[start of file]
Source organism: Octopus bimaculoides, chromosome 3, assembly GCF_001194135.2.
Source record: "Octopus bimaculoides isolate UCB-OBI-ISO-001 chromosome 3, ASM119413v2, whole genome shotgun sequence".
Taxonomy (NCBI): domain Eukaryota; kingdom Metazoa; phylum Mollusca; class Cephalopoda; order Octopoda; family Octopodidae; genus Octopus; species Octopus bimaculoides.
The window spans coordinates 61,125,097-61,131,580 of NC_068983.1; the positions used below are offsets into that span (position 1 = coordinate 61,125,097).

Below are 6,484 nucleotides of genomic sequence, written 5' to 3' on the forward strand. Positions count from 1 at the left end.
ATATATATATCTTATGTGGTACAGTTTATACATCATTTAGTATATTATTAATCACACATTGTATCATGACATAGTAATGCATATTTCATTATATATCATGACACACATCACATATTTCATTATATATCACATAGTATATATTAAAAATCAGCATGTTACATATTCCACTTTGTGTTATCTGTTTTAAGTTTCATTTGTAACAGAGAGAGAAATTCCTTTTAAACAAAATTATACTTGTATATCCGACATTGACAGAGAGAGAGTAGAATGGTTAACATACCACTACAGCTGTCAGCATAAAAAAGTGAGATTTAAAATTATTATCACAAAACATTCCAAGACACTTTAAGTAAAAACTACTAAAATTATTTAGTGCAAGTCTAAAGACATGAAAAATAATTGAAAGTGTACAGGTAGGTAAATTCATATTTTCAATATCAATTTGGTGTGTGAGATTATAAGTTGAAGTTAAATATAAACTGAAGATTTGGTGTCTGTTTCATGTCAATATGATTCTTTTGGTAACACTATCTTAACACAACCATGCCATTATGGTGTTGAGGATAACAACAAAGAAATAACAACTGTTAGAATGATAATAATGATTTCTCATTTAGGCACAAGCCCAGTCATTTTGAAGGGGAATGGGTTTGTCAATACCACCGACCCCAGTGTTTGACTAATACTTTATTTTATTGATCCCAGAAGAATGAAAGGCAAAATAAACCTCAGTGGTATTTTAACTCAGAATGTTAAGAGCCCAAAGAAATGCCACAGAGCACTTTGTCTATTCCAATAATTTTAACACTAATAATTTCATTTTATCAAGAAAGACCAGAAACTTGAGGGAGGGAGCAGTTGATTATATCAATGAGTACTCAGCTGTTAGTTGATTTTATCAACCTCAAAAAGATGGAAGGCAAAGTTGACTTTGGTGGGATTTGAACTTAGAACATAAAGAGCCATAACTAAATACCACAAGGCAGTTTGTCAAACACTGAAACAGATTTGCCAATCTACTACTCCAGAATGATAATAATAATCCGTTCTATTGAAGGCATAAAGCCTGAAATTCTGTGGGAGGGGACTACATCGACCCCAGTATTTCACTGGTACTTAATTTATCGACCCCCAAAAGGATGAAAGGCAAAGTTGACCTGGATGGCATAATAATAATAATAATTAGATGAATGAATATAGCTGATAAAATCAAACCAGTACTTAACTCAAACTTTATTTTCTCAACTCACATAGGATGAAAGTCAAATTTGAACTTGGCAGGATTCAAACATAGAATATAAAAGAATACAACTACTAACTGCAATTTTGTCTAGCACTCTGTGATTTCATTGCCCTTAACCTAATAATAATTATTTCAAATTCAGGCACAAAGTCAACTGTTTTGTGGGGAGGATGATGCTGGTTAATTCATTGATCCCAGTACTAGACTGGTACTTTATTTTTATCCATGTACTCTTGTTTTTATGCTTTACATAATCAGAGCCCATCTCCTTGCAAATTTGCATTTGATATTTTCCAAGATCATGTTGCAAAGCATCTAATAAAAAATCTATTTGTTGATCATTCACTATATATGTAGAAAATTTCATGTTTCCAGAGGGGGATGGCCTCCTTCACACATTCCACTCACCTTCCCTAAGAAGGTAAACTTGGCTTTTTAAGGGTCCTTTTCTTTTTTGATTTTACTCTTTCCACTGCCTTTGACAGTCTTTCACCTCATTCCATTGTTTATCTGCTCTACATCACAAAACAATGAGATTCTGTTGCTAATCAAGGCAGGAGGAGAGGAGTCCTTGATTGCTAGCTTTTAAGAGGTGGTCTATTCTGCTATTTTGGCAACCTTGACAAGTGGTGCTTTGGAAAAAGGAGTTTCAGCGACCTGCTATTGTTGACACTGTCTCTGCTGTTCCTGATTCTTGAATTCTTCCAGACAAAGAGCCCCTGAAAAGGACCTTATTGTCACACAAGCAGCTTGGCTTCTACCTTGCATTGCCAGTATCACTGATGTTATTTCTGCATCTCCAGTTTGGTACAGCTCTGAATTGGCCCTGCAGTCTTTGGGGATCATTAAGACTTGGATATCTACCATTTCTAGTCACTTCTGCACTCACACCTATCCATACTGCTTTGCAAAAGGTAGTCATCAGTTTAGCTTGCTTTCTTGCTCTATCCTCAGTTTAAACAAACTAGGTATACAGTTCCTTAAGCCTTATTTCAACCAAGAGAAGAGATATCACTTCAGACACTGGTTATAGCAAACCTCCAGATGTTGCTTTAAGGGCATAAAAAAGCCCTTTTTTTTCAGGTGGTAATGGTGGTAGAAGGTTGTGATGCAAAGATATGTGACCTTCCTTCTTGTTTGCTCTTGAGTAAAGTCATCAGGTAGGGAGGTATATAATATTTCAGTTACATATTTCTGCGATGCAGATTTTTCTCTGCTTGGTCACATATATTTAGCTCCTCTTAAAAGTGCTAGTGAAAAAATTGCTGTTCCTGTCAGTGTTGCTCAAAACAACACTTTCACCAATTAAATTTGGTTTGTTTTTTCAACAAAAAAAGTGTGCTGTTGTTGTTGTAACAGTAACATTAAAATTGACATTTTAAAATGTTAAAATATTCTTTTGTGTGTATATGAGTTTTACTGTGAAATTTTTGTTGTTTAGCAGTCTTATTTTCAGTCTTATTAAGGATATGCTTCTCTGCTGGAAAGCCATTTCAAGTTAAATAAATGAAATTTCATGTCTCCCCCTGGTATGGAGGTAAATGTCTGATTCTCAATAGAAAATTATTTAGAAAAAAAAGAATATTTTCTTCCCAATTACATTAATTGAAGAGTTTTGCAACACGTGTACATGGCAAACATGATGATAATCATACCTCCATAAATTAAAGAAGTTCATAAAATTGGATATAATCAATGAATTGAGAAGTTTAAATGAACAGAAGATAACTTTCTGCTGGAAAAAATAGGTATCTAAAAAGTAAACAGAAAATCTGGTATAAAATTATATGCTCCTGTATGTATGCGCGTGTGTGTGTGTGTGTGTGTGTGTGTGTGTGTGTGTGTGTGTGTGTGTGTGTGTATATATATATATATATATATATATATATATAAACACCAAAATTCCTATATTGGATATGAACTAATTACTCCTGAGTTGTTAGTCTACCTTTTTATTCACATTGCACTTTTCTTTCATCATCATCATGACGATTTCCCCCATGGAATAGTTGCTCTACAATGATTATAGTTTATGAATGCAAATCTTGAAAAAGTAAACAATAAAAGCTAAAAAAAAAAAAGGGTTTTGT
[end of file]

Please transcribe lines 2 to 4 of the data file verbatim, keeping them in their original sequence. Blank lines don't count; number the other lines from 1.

Source record: "Octopus bimaculoides isolate UCB-OBI-ISO-001 chromosome 3, ASM119413v2, whole genome shotgun sequence".
Taxonomy (NCBI): domain Eukaryota; kingdom Metazoa; phylum Mollusca; class Cephalopoda; order Octopoda; family Octopodidae; genus Octopus; species Octopus bimaculoides.
The window spans coordinates 61,125,097-61,131,580 of NC_068983.1; the positions used below are offsets into that span (position 1 = coordinate 61,125,097).